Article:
He’s a little bit like a young Jamiroquai to me he is, is Oscar Jerome. He’s handsome though scruffy, clever, a little bit street and a little bit political. He’s also into the jazz thing and the funk thing, in a big way. Jamiroquai Mark II he is not though. Whereas Jamiroquai has more of a pop sentimentality, I find Jerome likes to get lost in funk jams, he also likes to change tone mid-song, he completely changes the script and the sound. More than this, unlike JK, he uses his voice more as a percussion instrument, he mourns, hums his way through songs, eating his lyrics rather than singing them.
Last night at the new micro-club Ghost Notes, in Peckham, Jerome and his four band members crammed on to a tiny platform, enough to put them neck and shoulders above everyone else. They plied some beautiful sounds, gravitating around what I can only describe as a resonant calypso guitar. It felt beautiful, like a tropical breeze, you could see the very trendy jazz set at the front swaying in it.
But Jerome doesn’t just write music for Hawaiian funk focused ice cream vans. At times he broke the whole thing down, the music suddenly and deliberately became discordant, instruments competed against each other for pace and volume. At the same time Jerome’s vocals changed mid-song, from sexy and sultry to punchy and passionate, he sung high and then completely changed his range, dipping down a few scales on the opera singer slider, as if he had a multiple-personality disorder.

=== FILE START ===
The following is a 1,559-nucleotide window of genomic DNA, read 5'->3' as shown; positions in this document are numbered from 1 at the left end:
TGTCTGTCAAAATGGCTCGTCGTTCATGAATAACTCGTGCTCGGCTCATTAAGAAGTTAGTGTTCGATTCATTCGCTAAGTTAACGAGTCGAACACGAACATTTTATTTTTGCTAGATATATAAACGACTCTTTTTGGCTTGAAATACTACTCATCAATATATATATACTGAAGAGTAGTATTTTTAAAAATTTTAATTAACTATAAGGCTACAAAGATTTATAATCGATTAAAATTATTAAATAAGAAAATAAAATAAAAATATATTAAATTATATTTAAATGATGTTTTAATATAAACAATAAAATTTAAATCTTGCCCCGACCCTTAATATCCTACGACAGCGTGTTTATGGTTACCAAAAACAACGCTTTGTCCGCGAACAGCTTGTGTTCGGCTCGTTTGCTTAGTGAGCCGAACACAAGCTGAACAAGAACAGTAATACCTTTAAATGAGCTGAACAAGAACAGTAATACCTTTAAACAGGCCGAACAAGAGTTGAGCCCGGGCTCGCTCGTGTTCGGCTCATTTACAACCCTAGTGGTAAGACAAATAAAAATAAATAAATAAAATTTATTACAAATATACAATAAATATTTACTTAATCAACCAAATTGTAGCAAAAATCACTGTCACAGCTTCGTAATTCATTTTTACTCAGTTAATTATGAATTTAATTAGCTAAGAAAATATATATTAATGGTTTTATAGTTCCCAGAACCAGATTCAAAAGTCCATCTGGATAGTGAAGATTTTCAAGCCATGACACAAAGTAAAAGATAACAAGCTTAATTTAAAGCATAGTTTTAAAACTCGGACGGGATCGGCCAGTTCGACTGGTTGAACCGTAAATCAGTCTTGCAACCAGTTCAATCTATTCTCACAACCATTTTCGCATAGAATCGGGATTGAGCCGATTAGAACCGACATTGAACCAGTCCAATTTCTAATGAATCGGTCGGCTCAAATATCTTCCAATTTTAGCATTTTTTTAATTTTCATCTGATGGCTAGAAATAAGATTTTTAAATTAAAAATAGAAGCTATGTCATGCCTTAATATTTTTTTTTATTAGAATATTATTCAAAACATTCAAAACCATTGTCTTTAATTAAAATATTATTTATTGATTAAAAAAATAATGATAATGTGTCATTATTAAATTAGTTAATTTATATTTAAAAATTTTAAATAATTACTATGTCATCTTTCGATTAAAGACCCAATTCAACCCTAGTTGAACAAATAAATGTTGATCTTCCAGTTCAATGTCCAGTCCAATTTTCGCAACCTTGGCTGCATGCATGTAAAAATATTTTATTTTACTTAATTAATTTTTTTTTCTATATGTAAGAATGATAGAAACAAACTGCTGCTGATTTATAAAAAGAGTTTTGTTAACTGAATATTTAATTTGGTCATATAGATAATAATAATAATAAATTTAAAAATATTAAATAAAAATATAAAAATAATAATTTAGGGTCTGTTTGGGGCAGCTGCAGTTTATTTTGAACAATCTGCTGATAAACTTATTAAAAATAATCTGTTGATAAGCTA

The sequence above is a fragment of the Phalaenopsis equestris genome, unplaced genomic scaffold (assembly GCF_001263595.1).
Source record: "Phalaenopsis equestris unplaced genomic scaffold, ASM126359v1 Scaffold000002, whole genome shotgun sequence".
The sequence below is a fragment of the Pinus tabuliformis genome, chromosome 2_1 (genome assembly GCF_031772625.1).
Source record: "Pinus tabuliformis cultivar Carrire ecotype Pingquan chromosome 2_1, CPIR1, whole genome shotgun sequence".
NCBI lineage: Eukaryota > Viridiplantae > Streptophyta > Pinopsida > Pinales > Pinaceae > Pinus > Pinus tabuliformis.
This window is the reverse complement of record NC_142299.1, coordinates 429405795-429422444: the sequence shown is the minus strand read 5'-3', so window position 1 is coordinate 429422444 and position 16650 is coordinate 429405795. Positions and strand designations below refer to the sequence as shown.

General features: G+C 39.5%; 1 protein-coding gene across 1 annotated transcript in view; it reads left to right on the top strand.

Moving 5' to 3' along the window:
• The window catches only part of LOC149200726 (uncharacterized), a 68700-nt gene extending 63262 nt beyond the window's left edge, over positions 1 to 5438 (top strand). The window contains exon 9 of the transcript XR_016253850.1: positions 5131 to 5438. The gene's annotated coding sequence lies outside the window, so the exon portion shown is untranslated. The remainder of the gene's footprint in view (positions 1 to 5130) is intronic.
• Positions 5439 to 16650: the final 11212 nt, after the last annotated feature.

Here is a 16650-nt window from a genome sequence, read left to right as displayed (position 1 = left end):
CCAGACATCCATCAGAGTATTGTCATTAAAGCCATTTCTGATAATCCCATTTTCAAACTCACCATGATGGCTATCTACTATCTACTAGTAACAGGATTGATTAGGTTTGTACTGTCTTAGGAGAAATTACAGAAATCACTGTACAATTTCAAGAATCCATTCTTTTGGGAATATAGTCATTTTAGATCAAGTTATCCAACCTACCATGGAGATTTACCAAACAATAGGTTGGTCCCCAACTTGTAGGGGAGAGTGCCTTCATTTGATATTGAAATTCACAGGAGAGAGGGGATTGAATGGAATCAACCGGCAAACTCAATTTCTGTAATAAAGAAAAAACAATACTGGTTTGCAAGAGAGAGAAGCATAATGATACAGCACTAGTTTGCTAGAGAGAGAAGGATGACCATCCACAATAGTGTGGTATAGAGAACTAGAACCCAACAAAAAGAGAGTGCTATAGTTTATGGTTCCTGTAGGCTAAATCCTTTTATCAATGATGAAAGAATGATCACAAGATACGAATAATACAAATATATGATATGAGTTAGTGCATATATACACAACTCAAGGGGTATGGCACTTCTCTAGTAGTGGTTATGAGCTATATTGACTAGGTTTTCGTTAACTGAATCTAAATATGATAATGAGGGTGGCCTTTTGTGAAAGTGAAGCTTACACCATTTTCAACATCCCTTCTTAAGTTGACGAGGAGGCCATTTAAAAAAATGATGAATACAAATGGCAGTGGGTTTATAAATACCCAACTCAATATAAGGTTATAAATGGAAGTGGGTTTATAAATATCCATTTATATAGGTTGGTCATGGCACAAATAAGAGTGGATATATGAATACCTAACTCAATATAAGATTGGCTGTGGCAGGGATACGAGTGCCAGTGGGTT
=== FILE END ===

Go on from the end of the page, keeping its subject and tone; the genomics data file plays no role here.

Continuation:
But all of this, all of this nuance and change of direction, was done whilst maintaining a jazz funk vibe. That vibe was the backcloth, the running track and the object of devotion. And there was something very rich about it, in some ways it was a classic funk sound, in some ways it wasn’t, but it was the richness of it, the quality, so hard to articulate, which kept the audience, albeit a very chatty audience, luxuriating in the set from start to finish.
Jerome loves his jamming, he loves his instrumental solos. He did a few guitar ones, and they were extremely impressive. When he let rip on his guitar on his best track to date, Subdued, at the end, I thought he was going to break the thing. He hit the strings so hard it felt like you were being dowsed with machine gun fire. Similarly, there was a saxophone solo too, with such fury did the sax player play, that at times I thought his head was going to pop off.
He’s got a bit of stage presence too, has Jerome. He wasn’t particularly cocky, although he had a glint in his eye and smile, which made you think he could be. But no, on stage he presented himself like a college kid, stumbling his words, saying ‘yeh’ and ‘but’ alot and making this ‘tse’ sound, almost a tutting sound, possibly to ground himself, which he did by flicking his tongue off the back of his upper teeth. The whole humble demeanour was incredibly endearing and a refreshing compliment to his precocious talent. At the end of the gig, as the band left the stage before the encore, someone gave him a pat on the back and said ‘Brilliant’. Jerome turned around, almost as if he was surprised to hear it, and said ‘Oh, thanks’.